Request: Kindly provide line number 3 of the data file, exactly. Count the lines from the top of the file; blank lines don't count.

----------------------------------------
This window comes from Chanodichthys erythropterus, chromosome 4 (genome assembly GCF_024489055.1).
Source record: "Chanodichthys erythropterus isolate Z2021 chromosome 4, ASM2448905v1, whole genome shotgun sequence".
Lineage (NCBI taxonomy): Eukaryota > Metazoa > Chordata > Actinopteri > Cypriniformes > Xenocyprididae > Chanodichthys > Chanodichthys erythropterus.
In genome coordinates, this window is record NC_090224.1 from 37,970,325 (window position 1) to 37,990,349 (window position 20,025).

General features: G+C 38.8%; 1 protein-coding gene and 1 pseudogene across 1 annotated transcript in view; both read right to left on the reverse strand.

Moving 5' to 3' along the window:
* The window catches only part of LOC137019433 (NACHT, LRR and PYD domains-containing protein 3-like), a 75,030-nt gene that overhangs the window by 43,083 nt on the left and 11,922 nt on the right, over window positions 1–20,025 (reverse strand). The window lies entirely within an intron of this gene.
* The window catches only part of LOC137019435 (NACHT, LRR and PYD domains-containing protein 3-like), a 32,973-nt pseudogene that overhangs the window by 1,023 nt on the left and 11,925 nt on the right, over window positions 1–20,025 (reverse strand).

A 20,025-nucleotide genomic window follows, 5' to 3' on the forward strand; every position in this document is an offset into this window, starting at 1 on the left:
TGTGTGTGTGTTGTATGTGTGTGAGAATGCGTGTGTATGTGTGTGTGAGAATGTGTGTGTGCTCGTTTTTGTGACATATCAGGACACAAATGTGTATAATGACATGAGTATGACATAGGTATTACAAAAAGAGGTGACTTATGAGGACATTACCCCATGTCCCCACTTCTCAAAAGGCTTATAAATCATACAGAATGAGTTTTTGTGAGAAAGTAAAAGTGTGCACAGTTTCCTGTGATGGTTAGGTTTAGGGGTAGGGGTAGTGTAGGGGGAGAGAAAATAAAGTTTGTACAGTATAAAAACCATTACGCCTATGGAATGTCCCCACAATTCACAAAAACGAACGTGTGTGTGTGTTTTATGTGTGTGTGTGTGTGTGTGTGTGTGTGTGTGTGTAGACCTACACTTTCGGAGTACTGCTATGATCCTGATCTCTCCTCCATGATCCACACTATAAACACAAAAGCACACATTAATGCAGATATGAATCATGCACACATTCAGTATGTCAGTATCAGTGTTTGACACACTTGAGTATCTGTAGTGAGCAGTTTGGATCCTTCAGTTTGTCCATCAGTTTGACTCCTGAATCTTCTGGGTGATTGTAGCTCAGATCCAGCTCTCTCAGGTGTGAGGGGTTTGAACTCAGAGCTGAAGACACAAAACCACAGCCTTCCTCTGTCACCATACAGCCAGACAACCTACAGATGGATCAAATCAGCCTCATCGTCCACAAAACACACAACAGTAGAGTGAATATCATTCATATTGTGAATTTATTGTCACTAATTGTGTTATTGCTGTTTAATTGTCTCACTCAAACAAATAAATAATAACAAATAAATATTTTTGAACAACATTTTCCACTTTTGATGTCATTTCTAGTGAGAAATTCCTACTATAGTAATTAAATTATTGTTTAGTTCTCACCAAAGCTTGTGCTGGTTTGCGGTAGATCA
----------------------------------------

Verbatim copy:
Lineage (NCBI taxonomy): Eukaryota > Metazoa > Chordata > Actinopteri > Cypriniformes > Xenocyprididae > Chanodichthys > Chanodichthys erythropterus.